Separated by deportation, couple wed at US-Mexico border
A couple separated by deportation have realised their dream of getting married in a religious ceremony at a fence dividing the cities of Tijuana in Mexico and San Diego in the US.
San Diego: A couple separated by deportation have realised their dream of getting married in a religious ceremony at a fence dividing the cities of Tijuana in Mexico and San Diego in the US.
Cecilia Garcia traveled from Chicago to Mexico to reunite with her now husband, Hugo Enrique Velazco, who was deported to Mexico in 2012 after living in the US for 27 years.
"It is a blessing to finally get married," declared the couple at the end of the ceremony Sunday, in which they exchanged vows with Garcia standing on the US side of the fence and Velazco on the Mexican side in Friendship Park which straddles the border.
Garcia and Velazco have been in a relationship for 18 years and have five children between the ages of eight and 17 years, all of whom are US citizens.
Velazco, 43, was arrested two years ago for driving a vehicle with expired number plates.
When the US authorities discovered that he had been deported once before, he was sent back to Mexico again.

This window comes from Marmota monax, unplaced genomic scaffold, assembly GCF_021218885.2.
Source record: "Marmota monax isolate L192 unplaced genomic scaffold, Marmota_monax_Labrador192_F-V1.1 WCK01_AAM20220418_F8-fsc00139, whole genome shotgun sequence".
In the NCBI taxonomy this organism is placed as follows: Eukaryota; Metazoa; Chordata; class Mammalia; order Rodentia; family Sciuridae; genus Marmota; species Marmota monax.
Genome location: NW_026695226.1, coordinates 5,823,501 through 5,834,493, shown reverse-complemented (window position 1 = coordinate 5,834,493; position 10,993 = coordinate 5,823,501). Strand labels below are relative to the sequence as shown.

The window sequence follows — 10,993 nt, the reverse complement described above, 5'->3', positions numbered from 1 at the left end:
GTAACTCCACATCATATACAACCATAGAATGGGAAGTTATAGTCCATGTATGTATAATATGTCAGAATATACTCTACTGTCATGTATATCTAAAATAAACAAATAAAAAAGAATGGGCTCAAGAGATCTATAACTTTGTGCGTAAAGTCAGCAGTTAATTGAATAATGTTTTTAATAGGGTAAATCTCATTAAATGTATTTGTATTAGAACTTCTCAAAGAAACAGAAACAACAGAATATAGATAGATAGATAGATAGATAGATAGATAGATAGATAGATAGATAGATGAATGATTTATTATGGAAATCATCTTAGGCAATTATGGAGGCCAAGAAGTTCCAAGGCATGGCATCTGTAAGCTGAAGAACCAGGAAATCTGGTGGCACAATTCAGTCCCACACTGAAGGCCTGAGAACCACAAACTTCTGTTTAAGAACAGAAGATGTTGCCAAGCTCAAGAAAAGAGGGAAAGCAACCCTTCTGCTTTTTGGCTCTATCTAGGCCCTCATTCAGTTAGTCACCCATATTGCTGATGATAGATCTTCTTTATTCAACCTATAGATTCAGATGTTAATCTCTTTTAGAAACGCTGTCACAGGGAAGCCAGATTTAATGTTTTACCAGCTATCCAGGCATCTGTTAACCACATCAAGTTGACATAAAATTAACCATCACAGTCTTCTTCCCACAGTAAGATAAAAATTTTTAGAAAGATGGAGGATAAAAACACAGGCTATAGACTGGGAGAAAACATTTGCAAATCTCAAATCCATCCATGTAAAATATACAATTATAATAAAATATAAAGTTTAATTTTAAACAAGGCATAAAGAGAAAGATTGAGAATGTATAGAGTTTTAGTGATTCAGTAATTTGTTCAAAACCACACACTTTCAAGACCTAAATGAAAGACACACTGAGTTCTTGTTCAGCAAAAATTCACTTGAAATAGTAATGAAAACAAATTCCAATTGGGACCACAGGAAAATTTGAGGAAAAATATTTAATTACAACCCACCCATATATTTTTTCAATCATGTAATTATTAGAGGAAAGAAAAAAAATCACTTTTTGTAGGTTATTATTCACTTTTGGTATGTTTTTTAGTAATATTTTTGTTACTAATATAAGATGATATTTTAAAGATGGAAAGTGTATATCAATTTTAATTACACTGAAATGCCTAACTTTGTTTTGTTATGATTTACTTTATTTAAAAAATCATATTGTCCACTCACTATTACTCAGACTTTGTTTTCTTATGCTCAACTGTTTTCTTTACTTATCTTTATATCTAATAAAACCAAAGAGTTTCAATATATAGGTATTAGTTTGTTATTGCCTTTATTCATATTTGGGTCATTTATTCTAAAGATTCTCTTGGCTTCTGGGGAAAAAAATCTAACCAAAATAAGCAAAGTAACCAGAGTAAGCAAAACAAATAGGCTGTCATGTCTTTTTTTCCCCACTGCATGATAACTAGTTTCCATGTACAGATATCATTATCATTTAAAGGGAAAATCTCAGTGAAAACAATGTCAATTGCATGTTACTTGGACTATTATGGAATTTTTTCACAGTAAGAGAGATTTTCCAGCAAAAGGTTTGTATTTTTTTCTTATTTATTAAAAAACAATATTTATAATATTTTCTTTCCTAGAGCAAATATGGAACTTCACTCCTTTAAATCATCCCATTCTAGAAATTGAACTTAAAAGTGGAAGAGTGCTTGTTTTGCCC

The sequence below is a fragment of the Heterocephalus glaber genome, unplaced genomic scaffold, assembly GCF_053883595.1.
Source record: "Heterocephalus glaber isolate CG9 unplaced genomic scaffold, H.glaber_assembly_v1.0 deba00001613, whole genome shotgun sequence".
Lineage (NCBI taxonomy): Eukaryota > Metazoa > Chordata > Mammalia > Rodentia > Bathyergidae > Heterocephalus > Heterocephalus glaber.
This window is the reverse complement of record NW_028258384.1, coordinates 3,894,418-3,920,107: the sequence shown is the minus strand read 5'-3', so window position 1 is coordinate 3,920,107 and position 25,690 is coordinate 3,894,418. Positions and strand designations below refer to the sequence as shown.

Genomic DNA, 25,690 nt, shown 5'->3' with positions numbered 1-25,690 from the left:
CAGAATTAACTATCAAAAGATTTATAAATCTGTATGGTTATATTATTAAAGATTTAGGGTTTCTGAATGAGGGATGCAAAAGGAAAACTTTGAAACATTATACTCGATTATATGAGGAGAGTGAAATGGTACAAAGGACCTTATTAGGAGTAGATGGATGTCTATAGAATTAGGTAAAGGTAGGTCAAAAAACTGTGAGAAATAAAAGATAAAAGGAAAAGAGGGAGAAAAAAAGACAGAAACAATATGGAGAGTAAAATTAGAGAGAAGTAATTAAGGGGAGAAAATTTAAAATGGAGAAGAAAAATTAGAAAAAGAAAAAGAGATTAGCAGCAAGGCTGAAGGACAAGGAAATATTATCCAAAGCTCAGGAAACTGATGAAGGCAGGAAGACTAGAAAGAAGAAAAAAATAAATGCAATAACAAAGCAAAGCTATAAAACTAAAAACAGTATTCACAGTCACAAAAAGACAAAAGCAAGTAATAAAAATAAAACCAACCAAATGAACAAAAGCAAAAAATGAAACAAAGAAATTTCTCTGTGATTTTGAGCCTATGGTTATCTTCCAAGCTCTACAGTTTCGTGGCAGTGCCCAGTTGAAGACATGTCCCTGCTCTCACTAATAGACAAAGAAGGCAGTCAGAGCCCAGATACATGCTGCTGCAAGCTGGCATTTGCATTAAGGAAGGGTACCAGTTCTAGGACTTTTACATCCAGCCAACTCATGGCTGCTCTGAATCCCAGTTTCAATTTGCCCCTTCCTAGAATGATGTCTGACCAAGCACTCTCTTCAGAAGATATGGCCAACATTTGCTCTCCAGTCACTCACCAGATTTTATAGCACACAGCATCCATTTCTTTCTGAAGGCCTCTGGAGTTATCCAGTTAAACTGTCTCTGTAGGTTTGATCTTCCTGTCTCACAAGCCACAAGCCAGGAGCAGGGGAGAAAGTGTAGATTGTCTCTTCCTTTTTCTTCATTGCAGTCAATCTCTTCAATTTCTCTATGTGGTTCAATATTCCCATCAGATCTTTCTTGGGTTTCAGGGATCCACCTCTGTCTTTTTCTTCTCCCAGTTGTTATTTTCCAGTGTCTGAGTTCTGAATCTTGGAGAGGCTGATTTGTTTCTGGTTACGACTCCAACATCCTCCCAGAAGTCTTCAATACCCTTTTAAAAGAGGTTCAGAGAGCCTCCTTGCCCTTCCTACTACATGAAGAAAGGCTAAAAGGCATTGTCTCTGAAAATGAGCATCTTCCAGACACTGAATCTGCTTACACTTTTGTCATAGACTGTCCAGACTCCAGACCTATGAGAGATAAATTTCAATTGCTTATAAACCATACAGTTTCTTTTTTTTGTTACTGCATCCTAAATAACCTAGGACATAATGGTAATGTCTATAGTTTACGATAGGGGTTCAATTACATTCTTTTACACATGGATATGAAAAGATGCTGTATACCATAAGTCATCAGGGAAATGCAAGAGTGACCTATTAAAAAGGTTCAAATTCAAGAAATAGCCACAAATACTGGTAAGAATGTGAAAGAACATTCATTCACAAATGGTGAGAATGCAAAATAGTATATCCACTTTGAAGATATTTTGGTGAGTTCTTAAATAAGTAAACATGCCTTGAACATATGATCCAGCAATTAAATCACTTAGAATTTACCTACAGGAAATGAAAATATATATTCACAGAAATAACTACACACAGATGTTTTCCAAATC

The couple says that they were led to believe that signing a voluntary departure form was the best option given that both Garcia and the five children are US citizens but that they later found out that Velazco may not be able to return to the US for at least 10 years.
"We are fighting and doing everything possible so that he can return to us," said Garcia, 39, adding that there are thousands of families in a similar situation.
Although her husband cannot benefit from the immigration reform announced by US President Barack Obama a few weeks ago on account of his previous deportation, the couple has not given up on the fight, the wedding being the first step.
"In order to try and ask him (Obama), one of the requirements is that we be legally married," Celilia said.
The couple held a civil wedding Friday but were advised by NGOs such as Border Angels to hold a religious ceremony in the park, a bi-national meeting place on the US-Mexico border where families and friends visit, and now get married, through the border fence.